Use of US emergency services for stroke differs by race and sex


During a stroke, slightly more than half of patients use emergency medical services to get to the hospital, with white women the most likely, and Hispanic men the least likely to use emergency transport, according to new research in Journal of the American Heart Association.

Between October 2011 and March 2014, researchers analysed medical records from nearly 400,000 stroke patients admitted to more than 1,600 hospitals participating in the American Heart Association/American Stroke Association’s “Get With The Guidelines-Stroke”, a quality initiative to improve stroke treatment. Fifty per cent of stroke patients were women, 69% were white, 19% were black, 8% were Hispanic and 3% were Asian. Average age was 71, and most had the most common type of stroke which is caused by a blocked blood vessel.


Researchers found:

  • Women were overall more likely than men to use emergency services in the event of a stroke, with 62% of white women being transported by emergency services.
  • About 58% of black women and men used emergency services.
  • About 57% of Asian women and white men used emergency services.
  • About 55.5% of Hispanic women and Asian men used emergency services.
  • The group least likely to use emergency services was Hispanic men, at a little more than 52%.

“These findings are critically important because a significant predictor of stroke-related disability is the time interval between symptom onset and medical treatment,” said Heidi Mochari-Greenberger, lead author of the study and an associate research scientist at Columbia University Medical Center in New York, USA. “The use of emergency medical service transport is associated with shorter hospital arrival times.”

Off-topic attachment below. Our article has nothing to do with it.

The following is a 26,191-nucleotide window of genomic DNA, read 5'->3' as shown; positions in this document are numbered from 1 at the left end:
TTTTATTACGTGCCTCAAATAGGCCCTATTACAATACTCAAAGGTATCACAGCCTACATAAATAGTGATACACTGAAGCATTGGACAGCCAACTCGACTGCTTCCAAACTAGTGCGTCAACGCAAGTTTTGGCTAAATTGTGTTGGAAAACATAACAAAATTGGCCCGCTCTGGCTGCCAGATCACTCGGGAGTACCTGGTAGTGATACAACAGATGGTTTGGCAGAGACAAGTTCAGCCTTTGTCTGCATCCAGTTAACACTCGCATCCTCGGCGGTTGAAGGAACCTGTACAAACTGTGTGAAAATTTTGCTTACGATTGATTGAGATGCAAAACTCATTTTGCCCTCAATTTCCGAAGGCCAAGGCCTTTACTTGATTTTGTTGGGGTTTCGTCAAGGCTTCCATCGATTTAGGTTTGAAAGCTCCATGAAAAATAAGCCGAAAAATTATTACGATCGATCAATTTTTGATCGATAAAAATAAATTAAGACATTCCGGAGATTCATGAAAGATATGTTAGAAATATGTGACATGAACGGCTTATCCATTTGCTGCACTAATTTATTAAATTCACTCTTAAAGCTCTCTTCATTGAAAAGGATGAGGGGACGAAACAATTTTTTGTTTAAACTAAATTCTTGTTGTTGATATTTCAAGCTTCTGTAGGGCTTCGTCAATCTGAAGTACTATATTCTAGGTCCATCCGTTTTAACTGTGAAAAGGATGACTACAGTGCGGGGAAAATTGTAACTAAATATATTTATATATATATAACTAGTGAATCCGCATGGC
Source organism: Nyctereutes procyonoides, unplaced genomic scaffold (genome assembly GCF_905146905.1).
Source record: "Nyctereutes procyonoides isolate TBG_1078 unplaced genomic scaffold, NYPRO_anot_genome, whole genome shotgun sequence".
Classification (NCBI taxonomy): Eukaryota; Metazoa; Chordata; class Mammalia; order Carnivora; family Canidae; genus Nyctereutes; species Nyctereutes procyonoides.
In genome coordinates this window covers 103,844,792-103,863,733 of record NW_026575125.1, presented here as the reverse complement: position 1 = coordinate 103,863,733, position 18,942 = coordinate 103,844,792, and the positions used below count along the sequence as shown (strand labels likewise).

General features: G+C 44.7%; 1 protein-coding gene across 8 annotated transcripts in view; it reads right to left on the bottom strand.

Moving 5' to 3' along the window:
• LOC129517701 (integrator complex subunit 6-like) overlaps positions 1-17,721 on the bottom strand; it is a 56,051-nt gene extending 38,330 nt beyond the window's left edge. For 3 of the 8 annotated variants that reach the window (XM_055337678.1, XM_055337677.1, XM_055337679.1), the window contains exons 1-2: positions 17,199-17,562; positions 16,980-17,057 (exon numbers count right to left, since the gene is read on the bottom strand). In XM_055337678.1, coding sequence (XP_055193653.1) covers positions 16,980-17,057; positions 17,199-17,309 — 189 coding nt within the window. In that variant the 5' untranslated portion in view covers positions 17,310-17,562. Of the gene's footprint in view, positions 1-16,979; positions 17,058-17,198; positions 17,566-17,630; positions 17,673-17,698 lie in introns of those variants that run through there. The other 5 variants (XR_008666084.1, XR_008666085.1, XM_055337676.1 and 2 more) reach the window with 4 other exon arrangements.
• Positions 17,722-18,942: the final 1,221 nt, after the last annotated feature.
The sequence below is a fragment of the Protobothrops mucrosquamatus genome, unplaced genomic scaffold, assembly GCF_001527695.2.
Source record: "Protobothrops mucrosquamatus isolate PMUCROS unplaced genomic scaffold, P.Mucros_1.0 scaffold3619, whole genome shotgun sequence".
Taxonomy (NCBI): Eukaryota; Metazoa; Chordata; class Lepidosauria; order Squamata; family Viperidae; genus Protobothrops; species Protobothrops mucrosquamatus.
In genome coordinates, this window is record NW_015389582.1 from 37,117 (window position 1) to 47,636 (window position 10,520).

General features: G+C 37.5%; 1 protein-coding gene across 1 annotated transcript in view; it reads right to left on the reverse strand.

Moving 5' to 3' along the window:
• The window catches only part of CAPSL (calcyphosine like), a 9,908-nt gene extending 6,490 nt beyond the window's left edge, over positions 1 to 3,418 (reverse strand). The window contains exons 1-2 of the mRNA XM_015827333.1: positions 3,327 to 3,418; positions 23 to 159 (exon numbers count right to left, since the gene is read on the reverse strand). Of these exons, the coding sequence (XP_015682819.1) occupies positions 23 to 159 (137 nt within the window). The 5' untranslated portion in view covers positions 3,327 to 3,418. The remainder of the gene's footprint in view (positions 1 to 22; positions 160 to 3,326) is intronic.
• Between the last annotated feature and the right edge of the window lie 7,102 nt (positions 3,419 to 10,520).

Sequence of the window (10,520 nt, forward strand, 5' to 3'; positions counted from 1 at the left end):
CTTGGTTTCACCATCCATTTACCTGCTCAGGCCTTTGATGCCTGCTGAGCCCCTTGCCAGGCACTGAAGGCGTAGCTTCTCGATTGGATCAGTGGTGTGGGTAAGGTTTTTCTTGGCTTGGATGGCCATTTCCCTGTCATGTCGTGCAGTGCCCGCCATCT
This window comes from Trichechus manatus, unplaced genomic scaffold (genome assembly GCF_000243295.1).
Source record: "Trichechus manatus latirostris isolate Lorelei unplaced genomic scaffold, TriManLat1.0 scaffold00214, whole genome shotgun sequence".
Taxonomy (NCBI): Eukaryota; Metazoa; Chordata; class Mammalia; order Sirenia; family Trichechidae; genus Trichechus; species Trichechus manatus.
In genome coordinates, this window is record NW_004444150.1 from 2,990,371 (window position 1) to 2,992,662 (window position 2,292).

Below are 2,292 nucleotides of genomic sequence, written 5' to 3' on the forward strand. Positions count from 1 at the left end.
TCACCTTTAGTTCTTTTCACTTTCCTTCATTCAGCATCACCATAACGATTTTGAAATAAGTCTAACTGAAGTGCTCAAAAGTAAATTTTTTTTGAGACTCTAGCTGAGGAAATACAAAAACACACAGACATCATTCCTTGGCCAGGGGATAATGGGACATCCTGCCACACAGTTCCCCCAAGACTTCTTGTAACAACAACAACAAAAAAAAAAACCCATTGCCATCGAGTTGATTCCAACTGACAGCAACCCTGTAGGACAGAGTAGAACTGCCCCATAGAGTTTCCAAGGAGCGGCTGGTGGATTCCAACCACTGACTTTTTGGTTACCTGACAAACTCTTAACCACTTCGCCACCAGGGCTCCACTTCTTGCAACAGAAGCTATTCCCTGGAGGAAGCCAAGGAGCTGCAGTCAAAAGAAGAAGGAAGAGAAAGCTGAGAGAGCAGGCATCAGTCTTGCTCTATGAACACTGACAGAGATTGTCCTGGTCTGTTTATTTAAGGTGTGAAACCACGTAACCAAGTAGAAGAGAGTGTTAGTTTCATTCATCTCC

Fast treatment is critical during a stroke to restore blood flow to the brain and prevent tissue damage, and limit disability. Despite this, many people experiencing stroke symptoms do not receive timely treatment. Evidence shows that black people are more likely to die from a stroke than white people and that blacks and other minorities have more disability after a stroke than non-Hispanic whites. Since the reasons for these differences are unclear, the researchers sought to determine whether they might be related to emergency services use.

In other findings that confirm previous research, the researchers found that patients with well-recognised stroke symptoms, such as weakness, speech difficulty, or altered consciousness, were much more likely to use emergency medical services than people with less well-known symptoms.

“This information highlights a need for healthcare providers to educate patients and their families about stroke warning signs and taking action to call 9-1-1,” Mochari-Greenberger said. “Calling 9-1-1 at the time of stroke onset not only may increase the likelihood of one’s own survival, but those who are educated may also be in a position to save a life if they observe stroke symptoms in someone else and call emergency medical services immediately.”